prob without powerball

prob with powerball

number for hits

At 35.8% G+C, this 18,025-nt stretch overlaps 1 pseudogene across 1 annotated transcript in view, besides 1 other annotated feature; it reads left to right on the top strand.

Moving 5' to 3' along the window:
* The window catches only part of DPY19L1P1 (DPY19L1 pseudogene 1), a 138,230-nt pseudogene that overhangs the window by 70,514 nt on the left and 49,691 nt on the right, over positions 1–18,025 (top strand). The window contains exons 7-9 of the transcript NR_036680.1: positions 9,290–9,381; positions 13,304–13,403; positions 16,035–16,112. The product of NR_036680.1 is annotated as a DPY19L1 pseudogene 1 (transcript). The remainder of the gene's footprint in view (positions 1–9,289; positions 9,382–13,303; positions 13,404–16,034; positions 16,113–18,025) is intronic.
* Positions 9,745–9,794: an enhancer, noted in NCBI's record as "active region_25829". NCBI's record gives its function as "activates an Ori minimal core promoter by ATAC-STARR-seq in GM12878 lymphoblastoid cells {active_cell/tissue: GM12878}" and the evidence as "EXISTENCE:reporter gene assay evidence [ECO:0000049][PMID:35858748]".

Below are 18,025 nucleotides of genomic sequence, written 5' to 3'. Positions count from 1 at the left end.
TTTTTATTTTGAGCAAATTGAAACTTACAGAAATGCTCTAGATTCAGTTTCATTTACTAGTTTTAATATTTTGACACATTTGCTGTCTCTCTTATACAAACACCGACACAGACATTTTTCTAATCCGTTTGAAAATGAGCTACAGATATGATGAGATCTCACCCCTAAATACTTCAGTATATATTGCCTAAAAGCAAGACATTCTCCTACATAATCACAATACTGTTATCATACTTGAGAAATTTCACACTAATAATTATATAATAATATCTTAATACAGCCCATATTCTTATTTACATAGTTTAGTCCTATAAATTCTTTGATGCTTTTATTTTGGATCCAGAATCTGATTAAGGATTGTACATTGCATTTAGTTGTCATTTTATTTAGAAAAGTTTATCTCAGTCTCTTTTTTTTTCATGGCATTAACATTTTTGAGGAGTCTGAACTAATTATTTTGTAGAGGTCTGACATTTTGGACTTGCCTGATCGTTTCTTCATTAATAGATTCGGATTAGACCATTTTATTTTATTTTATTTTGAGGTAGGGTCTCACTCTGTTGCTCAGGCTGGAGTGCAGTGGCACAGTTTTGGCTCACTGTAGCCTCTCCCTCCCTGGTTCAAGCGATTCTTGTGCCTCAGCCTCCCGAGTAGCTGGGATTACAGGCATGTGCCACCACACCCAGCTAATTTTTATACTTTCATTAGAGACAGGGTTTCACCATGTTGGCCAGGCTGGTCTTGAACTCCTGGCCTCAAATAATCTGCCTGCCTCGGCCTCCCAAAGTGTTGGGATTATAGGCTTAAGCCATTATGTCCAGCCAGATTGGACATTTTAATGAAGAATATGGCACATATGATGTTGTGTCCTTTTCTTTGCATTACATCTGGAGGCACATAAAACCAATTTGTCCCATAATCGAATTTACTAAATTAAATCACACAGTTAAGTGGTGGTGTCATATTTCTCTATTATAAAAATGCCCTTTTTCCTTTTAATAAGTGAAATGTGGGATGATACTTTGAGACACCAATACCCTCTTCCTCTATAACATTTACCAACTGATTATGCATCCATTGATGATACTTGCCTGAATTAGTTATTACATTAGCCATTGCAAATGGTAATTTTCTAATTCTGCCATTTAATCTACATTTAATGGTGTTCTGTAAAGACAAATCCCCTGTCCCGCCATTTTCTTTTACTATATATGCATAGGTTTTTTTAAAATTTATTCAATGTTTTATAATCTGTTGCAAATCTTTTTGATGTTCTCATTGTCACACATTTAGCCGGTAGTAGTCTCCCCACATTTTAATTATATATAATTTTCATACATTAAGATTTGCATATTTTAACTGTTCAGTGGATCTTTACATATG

I’ve colored the main equations and annotated the the parts to make them a little clearer. The final relation just shows how you can see the number of tries needed in order to hit one success, given a probability as calculated with the other two equations. The first equation differs from the second in that it refers to probabilities where you have matched numbers without managing to match the powerball, while the second is the complement, where you match numbers having hit the powerball. Between these two equations, you can calculate all the probabilities for the powerball prizes. Since probabilities were always hard for me, I’ll try to explain the parts of these equations. If you’re not familiar with the factorial operation, this is what is denoted by the exclamation point “!” and it denotes a product string counting up from one to the number of the factorial… for example 5! means 1x2x3x4x5. The special case 0! should be read as 1. The first part, in blue, is the probability relating to either hitting on missing the powerball, where K = 26, the number of balls in the powerball basket. The second part (purple) is the multiplicity and tells you how many ways that you can draw a certain number of matches (Y) to fill a number of open slots (X), while drawing a number of mismatches (Z) in the process, where X=Y+Z. In powerball, you draw five balls, so X=5 and Y is the number of matches (anywhere from 0 to 5), while Z is the number of misses. Multiplicity shows up in stat mech and is intimately related to entropy. The totals drawn (green) is perhaps mislabeled… here I’m referring to the number of possible choices in the main basket, N=69, and the number of those that will not be drawn M = N – X, or 64. I should probably have called it “Main basket balls” or something. The last two parts determine the probabilities related to the given number of hits (Y) (orange) and the given number of misses (Z) (red) and I have applied the product operator to spiffy up the notation. Product operator is another iterand much like the summation operator and means that you repeatedly multiply successive values, much like a factorial, but where the value you are multiplying is produced from a particular range and given a set form. In these, the small script m and n start at zero (my bad, this should be under the Pi) and iterate until they are just less than the number up top (Y – 1 or Z – 1 and not equal to). At the extreme cases of either all hits or all misses, the relevant product operator (either Miss or Hit respectively) must be set equal to one in order to not count it.